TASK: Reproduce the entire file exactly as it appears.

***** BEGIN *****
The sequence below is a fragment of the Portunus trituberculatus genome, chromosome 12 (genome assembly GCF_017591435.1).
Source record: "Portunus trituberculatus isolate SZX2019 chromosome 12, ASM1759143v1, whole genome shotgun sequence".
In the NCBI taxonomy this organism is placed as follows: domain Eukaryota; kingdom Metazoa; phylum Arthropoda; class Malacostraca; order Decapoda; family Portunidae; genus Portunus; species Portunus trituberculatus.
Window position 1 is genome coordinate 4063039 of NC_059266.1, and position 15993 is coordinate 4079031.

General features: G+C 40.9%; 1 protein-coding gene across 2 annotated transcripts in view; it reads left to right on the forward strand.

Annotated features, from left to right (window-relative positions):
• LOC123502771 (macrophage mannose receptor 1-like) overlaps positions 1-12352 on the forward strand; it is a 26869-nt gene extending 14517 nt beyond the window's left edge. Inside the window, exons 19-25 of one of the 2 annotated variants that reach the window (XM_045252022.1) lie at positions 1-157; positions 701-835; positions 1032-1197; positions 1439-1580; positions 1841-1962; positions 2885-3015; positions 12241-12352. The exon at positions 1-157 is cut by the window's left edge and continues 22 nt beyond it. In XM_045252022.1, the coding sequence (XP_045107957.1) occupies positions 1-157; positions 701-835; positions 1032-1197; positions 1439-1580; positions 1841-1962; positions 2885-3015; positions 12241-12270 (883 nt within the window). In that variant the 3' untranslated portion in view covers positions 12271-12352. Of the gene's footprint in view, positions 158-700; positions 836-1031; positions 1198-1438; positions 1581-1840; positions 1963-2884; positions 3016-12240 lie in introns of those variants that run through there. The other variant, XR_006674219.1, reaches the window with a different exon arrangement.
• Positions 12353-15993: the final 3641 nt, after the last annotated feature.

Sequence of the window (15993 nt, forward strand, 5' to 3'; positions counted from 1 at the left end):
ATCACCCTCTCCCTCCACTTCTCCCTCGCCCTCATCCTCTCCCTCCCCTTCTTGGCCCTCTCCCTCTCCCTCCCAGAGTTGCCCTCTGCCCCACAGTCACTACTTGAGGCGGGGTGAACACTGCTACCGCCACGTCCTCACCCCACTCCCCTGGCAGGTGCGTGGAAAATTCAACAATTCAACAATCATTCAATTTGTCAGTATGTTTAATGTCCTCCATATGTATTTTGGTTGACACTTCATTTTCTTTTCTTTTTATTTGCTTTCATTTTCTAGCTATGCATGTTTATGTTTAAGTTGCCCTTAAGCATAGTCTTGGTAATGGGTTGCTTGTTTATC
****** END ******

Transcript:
The sequence below is a fragment of the Portunus trituberculatus genome, chromosome 12 (genome assembly GCF_017591435.1).
Source record: "Portunus trituberculatus isolate SZX2019 chromosome 12, ASM1759143v1, whole genome shotgun sequence".
In the NCBI taxonomy this organism is placed as follows: domain Eukaryota; kingdom Metazoa; phylum Arthropoda; class Malacostraca; order Decapoda; family Portunidae; genus Portunus; species Portunus trituberculatus.
Window position 1 is genome coordinate 4063039 of NC_059266.1, and position 15993 is coordinate 4079031.

General features: G+C 40.9%; 1 protein-coding gene across 2 annotated transcripts in view; it reads left to right on the forward strand.

Annotated features, from left to right (window-relative positions):
• LOC123502771 (macrophage mannose receptor 1-like) overlaps positions 1-12352 on the forward strand; it is a 26869-nt gene extending 14517 nt beyond the window's left edge. Inside the window, exons 19-25 of one of the 2 annotated variants that reach the window (XM_045252022.1) lie at positions 1-157; positions 701-835; positions 1032-1197; positions 1439-1580; positions 1841-1962; positions 2885-3015; positions 12241-12352. The exon at positions 1-157 is cut by the window's left edge and continues 22 nt beyond it. In XM_045252022.1, the coding sequence (XP_045107957.1) occupies positions 1-157; positions 701-835; positions 1032-1197; positions 1439-1580; positions 1841-1962; positions 2885-3015; positions 12241-12270 (883 nt within the window). In that variant the 3' untranslated portion in view covers positions 12271-12352. Of the gene's footprint in view, positions 158-700; positions 836-1031; positions 1198-1438; positions 1581-1840; positions 1963-2884; positions 3016-12240 lie in introns of those variants that run through there. The other variant, XR_006674219.1, reaches the window with a different exon arrangement.
• Positions 12353-15993: the final 3641 nt, after the last annotated feature.

Sequence of the window (15993 nt, forward strand, 5' to 3'; positions counted from 1 at the left end):
ATCACCCTCTCCCTCCACTTCTCCCTCGCCCTCATCCTCTCCCTCCCCTTCTTGGCCCTCTCCCTCTCCCTCCCAGAGTTGCCCTCTGCCCCACAGTCACTACTTGAGGCGGGGTGAACACTGCTACCGCCACGTCCTCACCCCACTCCCCTGGCAGGTGCGTGGAAAATTCAACAATTCAACAATCATTCAATTTGTCAGTATGTTTAATGTCCTCCATATGTATTTTGGTTGACACTTCATTTTCTTTTCTTTTTATTTGCTTTCATTTTCTAGCTATGCATGTTTATGTTTAAGTTGCCCTTAAGCATAGTCTTGGTAATGGGTTGCTTGTTTATC